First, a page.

THE HALF DECENT FOOTBALL MAGAZINE

Thursday 27 March ~

Whatever the fate of the Game 39 plans or whatever Superleague scheming is currently happening in boardrooms around Europe, the leading clubs of the richest leagues are being marketed successfully across the globe. Arsenal and Man Utd are now the most high-profile representatives of the country in which they are based, which just so happens to be England. Yet they sign the best talent from around the world. So increasingly London is becoming the global centre of football and a 'home' venue for several national squads.

Since it was opened in July 2006 the Emirates stadium has hosted the Brazilian national team three times. On the second of these occasions, when they lost 2-0 to Portugal in February 2007, there were a total of four international friendlies being played across the capital. While the glamorous game in Holloway played to an international audience of millions, west London's clubs hosted smaller but no less intriguing matches. Nigeria and Ghana played at Brentford, Craven Cottage saw Greece v South Korea, while Australia took on Denmark at Loftus Road.

One of the reasons for playing in London is clear from this list. African, South American or Australian players, many of whom are signed to European clubs, are not able or willing to fly home mid-week. At the time it was reported that the G-14 had an agreement with national federations not to play friendly matches that involve more than six hours' travelling from Frankfurt airport. Yet logistics are not the only factor in London's favour. National federations can guarantee large attendances of either ex-pats or interested neutrals and, more profitably, a global TV revenue. Even if the official reason for last night's London setting for Brazil v Sweden was the Scandinavian weather.

The clubs are not complaining, either. Arsenal have been able to show off their new and expensive stadium full of the word's best players while Brentford and the pre-takeover QPR must have blessed their proximity to Heathrow for an unexpected payday. Yet this has now reached the stage where Brazil have not played a home friendly since a celebration match in 2002 to mark their fifth World Cup win. Though with 18 games to play to achieve World Cup qualification they are still forced to play in South America sometimes.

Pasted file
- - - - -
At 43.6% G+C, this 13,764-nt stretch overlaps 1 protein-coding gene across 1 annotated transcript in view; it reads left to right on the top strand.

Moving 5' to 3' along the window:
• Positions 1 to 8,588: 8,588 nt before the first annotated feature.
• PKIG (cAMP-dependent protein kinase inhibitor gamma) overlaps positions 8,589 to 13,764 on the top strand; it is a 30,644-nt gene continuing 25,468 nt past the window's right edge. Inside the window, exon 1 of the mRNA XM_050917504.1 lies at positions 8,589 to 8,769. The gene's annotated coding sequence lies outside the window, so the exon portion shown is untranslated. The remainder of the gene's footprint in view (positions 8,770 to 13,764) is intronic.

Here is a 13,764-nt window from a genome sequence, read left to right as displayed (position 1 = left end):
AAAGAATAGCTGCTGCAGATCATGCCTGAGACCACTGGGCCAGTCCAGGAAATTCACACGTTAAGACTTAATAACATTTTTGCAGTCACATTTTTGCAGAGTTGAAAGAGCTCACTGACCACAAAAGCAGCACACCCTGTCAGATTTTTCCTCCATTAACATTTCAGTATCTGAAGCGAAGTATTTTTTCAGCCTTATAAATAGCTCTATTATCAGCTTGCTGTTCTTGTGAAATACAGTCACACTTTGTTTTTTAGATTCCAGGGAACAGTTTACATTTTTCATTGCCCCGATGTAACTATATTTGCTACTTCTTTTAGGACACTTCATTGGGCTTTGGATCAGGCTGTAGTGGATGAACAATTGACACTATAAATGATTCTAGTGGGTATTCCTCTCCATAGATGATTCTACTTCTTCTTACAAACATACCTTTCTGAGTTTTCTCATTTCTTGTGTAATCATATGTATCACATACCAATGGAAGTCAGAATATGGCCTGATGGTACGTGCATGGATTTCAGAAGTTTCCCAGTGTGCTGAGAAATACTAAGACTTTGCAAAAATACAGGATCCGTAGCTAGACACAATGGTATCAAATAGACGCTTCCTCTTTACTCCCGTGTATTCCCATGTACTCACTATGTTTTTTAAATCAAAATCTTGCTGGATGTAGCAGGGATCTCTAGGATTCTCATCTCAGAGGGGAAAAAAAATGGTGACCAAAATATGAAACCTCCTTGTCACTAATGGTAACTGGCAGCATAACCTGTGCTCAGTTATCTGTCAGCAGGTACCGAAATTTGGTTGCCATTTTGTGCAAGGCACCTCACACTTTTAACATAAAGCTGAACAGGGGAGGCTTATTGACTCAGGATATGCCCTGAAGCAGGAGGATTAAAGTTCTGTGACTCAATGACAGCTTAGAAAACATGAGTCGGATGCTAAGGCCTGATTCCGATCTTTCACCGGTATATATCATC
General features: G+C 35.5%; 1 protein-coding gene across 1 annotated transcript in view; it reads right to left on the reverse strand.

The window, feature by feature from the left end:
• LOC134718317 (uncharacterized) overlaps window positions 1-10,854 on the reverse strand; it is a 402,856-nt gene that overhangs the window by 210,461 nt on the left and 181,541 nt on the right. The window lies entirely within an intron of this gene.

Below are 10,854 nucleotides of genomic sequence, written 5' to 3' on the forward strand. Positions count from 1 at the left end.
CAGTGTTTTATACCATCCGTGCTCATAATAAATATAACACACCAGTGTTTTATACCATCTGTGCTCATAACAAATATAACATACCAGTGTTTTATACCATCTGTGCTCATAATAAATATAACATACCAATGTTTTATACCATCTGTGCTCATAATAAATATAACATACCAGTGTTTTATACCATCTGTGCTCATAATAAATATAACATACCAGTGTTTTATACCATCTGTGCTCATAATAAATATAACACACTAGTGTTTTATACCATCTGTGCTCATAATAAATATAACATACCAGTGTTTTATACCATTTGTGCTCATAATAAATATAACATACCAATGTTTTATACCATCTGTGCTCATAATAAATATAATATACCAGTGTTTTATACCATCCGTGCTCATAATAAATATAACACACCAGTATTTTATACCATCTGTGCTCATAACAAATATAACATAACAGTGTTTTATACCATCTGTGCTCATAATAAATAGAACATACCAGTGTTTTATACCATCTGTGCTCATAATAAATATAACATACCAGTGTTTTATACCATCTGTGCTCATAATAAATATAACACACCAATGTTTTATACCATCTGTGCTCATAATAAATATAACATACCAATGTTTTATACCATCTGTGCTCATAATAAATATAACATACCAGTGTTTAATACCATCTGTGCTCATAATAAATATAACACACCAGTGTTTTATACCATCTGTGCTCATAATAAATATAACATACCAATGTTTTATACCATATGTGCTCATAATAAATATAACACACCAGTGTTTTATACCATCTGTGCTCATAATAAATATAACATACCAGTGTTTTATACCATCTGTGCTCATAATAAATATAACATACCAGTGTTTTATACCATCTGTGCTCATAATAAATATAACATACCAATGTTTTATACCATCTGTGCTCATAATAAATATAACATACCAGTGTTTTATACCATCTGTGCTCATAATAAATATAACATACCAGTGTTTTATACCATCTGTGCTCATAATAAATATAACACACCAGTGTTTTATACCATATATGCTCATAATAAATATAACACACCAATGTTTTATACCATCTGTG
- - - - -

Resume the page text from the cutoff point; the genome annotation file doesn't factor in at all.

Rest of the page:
And so to last night. Brazil's latest emerging star, Pato, scored to beat Sweden drawing comparisons to Pelé in the process while Mexico beat Ghana with a late penalty. As the world becomes smaller and Europe's big clubs become richer expect a lot more international football at a ground near you soon. But no games involving England, of course – they're for London eyes only. Ed Upright

Comments (1)
Comment by imp 2008-03-27 14:25:37

There was a weird game here in Washington DC last night - at least at first glance. The Caribbean island of Anguilla (population 13,600) played the home leg of its CONCACAF region first round World Cup qualifier against El Salvador at RFK Stadium in the US capital. It had lost the first game in San Salvador 12-0, and had no FIFA-fit field to stage the return. So it sold the marketing rights to a Brazilian company, which duly chose a Salvadorean-friendly market and pulled in a 22,000 plus crowd for the 'away' side's 4-0 win. No idea how much Anguilla sold the rights for, but I hope their local FA made some cash out of it. Unless Jack Warner stepped in and took a cut.

Much as I love the excitement generated by Latino crowds here compared with the generally docile domestic fans, I gave it a miss. Though according to the Washington Post, Anguilla indulged in "high-fives, hugs and dancing" at the game's end because they kept a clean sheet in the second half. Not that El Salvador took its foot off the pedal at 16-0 up.

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